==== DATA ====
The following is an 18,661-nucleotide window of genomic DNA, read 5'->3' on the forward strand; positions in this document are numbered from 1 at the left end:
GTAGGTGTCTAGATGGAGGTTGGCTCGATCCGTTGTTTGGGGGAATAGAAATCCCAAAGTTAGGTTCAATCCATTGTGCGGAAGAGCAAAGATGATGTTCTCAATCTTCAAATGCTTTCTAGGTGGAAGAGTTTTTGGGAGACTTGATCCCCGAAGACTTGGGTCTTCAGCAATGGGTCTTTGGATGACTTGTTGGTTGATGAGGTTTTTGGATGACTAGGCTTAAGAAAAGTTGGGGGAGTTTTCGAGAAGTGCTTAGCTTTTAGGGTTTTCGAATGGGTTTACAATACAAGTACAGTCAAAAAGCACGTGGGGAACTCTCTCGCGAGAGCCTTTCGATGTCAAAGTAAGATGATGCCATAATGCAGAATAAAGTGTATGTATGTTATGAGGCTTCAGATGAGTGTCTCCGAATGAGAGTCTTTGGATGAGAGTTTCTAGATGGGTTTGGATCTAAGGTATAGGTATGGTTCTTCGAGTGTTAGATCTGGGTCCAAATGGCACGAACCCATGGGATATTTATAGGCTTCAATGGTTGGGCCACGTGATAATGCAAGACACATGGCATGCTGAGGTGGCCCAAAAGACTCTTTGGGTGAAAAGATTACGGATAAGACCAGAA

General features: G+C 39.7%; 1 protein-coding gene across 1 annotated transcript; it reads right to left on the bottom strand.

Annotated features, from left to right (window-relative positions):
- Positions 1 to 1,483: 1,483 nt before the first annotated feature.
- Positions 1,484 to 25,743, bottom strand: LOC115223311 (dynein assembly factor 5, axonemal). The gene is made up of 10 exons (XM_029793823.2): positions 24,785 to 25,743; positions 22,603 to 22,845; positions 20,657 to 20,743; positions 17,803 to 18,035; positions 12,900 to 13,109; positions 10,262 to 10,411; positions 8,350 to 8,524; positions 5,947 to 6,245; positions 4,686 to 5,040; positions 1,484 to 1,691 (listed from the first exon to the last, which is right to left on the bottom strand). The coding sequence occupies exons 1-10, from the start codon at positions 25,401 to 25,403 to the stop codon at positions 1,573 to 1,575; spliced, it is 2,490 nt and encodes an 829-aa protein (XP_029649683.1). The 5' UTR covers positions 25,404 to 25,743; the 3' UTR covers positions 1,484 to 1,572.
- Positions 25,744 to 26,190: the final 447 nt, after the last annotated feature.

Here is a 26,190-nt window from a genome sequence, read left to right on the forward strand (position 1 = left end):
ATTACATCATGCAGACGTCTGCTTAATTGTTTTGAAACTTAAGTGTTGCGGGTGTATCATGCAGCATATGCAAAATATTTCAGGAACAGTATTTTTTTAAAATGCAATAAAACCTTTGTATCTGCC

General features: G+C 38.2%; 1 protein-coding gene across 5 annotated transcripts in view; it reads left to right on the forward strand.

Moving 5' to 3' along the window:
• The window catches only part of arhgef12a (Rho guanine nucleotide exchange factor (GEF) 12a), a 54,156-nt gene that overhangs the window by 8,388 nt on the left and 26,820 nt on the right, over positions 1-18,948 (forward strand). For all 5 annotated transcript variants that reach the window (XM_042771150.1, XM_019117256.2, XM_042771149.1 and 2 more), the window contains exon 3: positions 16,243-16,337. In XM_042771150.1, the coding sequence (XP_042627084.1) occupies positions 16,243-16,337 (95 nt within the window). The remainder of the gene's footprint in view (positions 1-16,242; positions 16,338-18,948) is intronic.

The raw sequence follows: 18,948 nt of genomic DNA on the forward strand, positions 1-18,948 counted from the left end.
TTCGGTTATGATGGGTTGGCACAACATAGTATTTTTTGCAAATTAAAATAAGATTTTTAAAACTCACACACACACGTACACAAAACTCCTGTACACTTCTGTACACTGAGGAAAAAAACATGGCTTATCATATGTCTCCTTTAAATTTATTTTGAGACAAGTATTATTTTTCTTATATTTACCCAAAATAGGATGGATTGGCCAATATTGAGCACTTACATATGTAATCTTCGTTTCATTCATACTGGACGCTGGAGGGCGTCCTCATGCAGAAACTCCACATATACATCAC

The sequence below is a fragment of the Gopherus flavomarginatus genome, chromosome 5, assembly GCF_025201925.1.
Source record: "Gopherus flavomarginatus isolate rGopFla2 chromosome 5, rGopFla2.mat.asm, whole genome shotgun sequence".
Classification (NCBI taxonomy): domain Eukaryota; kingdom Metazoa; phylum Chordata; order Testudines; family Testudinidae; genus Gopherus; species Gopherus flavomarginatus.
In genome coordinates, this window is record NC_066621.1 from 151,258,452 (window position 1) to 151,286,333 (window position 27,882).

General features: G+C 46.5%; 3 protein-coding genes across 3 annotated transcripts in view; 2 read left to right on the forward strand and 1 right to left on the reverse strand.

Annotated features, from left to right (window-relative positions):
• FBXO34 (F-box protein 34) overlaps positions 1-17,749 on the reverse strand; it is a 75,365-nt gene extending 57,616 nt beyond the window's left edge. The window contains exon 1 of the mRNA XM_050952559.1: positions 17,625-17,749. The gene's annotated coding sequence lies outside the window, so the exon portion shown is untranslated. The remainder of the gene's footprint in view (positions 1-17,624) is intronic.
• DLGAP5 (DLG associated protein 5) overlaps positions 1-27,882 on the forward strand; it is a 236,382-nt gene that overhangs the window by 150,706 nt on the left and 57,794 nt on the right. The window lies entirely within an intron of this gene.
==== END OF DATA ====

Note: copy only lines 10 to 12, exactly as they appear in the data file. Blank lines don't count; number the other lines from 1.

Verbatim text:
General features: G+C 38.2%; 1 protein-coding gene across 5 annotated transcripts in view; it reads left to right on the forward strand.

Moving 5' to 3' along the window:
• The window catches only part of arhgef12a (Rho guanine nucleotide exchange factor (GEF) 12a), a 54,156-nt gene that overhangs the window by 8,388 nt on the left and 26,820 nt on the right, over positions 1-18,948 (forward strand). For all 5 annotated transcript variants that reach the window (XM_042771150.1, XM_019117256.2, XM_042771149.1 and 2 more), the window contains exon 3: positions 16,243-16,337. In XM_042771150.1, the coding sequence (XP_042627084.1) occupies positions 16,243-16,337 (95 nt within the window). The remainder of the gene's footprint in view (positions 1-16,242; positions 16,338-18,948) is intronic.